TIME FOR RECOVERY DIFFERS BETWEEN RESISTANCE EXERCISES IN ADOLESCENT MALE ATHLETES
Mitchell, J. B., Herron, R. L., Carter, S. J., Hornsby, J. H., & Bishop, P. A. (2014). Upper- and lower-body strength training recovery in male adolescent athletes. Medicine & Science in Sports & Exercise, 46(5), Supplement abstract number 1457.
This study evaluated recovery time between workouts of the same muscle groups in male adolescent athletes (N = 18). Ss performed to failure three sets of bench press and back squat exercises with training recovery periods of 24, 48, and 72 hours in a counterbalanced order. Full recovery was defined as meeting or exceeding the number of repetitions during baseline.
For the bench press, Ss were unable to repeat baseline performance. However, there were no differences at 48 and 72 hours into recovery. Recovery was achieved in the back squat at 24, 48, and at 72 hours. For the bench press 39% (at 24 hours), 56% (at 48 hours), and 44 % (at 72 hours) of Ss had recovered, whereas 56% (at 24 hours), 89% (at 48 hours), and 83% (at 72 hours) of Ss had recovered from the back squat.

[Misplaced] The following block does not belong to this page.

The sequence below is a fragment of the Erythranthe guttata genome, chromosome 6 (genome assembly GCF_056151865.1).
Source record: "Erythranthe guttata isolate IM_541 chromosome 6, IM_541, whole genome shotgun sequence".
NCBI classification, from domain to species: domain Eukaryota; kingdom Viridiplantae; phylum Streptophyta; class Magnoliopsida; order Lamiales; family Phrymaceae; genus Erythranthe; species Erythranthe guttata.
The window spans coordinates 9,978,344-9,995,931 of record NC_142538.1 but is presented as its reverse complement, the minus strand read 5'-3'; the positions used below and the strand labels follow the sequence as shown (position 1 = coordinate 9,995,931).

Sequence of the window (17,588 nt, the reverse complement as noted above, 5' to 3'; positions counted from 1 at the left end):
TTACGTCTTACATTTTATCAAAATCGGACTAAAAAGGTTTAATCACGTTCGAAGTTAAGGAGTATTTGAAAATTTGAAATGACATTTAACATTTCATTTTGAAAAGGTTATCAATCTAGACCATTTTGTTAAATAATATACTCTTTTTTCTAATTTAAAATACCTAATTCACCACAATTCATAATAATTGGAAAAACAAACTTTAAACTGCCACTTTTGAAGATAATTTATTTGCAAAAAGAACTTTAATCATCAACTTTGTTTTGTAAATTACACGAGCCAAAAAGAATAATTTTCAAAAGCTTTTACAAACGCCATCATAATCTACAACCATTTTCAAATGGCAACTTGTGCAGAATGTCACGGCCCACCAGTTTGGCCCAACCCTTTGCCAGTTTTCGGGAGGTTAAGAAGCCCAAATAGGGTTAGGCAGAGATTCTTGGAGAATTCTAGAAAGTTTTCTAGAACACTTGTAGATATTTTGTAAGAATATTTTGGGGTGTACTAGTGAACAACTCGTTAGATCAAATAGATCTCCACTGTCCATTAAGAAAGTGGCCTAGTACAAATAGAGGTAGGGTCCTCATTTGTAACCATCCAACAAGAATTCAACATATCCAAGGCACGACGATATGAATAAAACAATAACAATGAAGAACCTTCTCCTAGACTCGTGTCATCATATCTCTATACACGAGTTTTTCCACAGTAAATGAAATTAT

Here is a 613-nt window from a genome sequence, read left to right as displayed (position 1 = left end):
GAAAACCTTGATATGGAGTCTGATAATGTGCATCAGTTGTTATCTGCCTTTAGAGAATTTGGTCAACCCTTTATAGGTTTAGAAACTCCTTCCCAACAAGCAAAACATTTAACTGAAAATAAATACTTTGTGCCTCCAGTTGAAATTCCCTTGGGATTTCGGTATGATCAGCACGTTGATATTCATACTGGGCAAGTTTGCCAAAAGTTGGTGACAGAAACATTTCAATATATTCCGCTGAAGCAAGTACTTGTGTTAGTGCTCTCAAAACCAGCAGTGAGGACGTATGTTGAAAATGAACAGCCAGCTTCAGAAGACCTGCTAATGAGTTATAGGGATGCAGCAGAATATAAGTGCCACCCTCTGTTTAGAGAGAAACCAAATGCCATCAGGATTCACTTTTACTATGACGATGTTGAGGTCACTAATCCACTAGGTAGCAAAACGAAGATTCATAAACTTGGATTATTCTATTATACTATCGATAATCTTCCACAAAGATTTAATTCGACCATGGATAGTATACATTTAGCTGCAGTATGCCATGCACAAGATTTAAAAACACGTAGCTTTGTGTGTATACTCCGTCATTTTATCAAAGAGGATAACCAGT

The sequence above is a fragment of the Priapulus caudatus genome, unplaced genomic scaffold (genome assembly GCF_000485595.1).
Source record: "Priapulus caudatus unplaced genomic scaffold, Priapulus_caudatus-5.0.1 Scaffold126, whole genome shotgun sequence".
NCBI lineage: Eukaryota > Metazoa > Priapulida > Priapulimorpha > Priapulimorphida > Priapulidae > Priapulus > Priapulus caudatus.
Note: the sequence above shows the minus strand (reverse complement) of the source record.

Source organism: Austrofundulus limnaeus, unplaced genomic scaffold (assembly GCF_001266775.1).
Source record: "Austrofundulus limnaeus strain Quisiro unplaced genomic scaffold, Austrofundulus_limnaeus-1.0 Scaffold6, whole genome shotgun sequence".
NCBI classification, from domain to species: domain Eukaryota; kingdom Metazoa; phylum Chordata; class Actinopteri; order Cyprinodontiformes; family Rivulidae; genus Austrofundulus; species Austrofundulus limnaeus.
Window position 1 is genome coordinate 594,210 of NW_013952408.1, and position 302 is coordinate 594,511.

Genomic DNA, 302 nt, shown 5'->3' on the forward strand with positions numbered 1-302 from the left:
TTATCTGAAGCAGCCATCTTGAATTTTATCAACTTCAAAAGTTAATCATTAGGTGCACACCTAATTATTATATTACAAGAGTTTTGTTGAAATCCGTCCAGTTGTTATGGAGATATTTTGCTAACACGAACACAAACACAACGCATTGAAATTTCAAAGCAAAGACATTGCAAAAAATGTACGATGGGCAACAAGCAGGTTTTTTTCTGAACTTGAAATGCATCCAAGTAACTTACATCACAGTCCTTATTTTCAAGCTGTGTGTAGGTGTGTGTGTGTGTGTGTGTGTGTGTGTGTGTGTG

Implication. Bench press may need additional recovery time (>48 hours) to achieve optimal performance in young males participating in strength training. For the back-squat exercise, it appears that 24 hours is sufficient time for recovery. It is erroneous to assume that all resistance exercises recover in the same amount of time in male high-school athletes.
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